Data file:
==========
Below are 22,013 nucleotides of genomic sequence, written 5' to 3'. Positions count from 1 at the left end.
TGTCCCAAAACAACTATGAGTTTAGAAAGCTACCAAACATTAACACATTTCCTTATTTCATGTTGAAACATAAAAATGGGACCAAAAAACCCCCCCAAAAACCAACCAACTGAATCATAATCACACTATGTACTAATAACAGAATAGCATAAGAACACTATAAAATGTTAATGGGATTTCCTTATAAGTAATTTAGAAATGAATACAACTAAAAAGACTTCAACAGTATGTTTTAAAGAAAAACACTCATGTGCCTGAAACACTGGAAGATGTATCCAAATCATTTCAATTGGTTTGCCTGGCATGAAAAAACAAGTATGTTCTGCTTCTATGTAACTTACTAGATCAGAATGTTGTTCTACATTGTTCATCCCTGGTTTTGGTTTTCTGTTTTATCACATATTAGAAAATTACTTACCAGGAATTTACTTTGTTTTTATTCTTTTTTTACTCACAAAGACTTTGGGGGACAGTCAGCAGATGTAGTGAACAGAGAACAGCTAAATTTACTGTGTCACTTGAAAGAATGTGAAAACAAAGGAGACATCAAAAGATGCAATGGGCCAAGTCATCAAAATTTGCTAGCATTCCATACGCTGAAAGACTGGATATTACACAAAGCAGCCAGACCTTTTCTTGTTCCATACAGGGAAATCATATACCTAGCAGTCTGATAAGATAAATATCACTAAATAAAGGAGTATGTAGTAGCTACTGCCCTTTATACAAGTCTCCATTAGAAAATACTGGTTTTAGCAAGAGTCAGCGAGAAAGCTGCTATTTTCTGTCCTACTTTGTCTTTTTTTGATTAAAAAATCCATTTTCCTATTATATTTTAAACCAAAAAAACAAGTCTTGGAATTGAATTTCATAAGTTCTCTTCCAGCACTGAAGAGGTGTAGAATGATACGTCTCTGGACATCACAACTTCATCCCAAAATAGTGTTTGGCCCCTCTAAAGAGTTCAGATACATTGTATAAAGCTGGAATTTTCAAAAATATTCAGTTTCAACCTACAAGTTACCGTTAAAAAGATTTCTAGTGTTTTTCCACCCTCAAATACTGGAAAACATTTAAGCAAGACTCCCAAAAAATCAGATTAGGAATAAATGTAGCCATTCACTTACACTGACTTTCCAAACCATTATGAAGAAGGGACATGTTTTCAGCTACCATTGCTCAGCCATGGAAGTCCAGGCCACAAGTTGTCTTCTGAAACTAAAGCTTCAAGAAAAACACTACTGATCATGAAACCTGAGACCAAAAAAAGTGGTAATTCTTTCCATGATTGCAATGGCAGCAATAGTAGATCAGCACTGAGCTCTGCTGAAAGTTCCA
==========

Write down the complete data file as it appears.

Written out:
Below are 22,013 nucleotides of genomic sequence, written 5' to 3'. Positions count from 1 at the left end.
TGTCCCAAAACAACTATGAGTTTAGAAAGCTACCAAACATTAACACATTTCCTTATTTCATGTTGAAACATAAAAATGGGACCAAAAAACCCCCCCAAAAACCAACCAACTGAATCATAATCACACTATGTACTAATAACAGAATAGCATAAGAACACTATAAAATGTTAATGGGATTTCCTTATAAGTAATTTAGAAATGAATACAACTAAAAAGACTTCAACAGTATGTTTTAAAGAAAAACACTCATGTGCCTGAAACACTGGAAGATGTATCCAAATCATTTCAATTGGTTTGCCTGGCATGAAAAAACAAGTATGTTCTGCTTCTATGTAACTTACTAGATCAGAATGTTGTTCTACATTGTTCATCCCTGGTTTTGGTTTTCTGTTTTATCACATATTAGAAAATTACTTACCAGGAATTTACTTTGTTTTTATTCTTTTTTTACTCACAAAGACTTTGGGGGACAGTCAGCAGATGTAGTGAACAGAGAACAGCTAAATTTACTGTGTCACTTGAAAGAATGTGAAAACAAAGGAGACATCAAAAGATGCAATGGGCCAAGTCATCAAAATTTGCTAGCATTCCATACGCTGAAAGACTGGATATTACACAAAGCAGCCAGACCTTTTCTTGTTCCATACAGGGAAATCATATACCTAGCAGTCTGATAAGATAAATATCACTAAATAAAGGAGTATGTAGTAGCTACTGCCCTTTATACAAGTCTCCATTAGAAAATACTGGTTTTAGCAAGAGTCAGCGAGAAAGCTGCTATTTTCTGTCCTACTTTGTCTTTTTTTGATTAAAAAATCCATTTTCCTATTATATTTTAAACCAAAAAAACAAGTCTTGGAATTGAATTTCATAAGTTCTCTTCCAGCACTGAAGAGGTGTAGAATGATACGTCTCTGGACATCACAACTTCATCCCAAAATAGTGTTTGGCCCCTCTAAAGAGTTCAGATACATTGTATAAAGCTGGAATTTTCAAAAATATTCAGTTTCAACCTACAAGTTACCGTTAAAAAGATTTCTAGTGTTTTTCCACCCTCAAATACTGGAAAACATTTAAGCAAGACTCCCAAAAAATCAGATTAGGAATAAATGTAGCCATTCACTTACACTGACTTTCCAAACCATTATGAAGAAGGGACATGTTTTCAGCTACCATTGCTCAGCCATGGAAGTCCAGGCCACAAGTTGTCTTCTGAAACTAAAGCTTCAAGAAAAACACTACTGATCATGAAACCTGAGACCAAAAAAAGTGGTAATTCTTTCCATGATTGCAATGGCAGCAATAGTAGATCAGCACTGAGCTCTGCTGAAAGTTCCA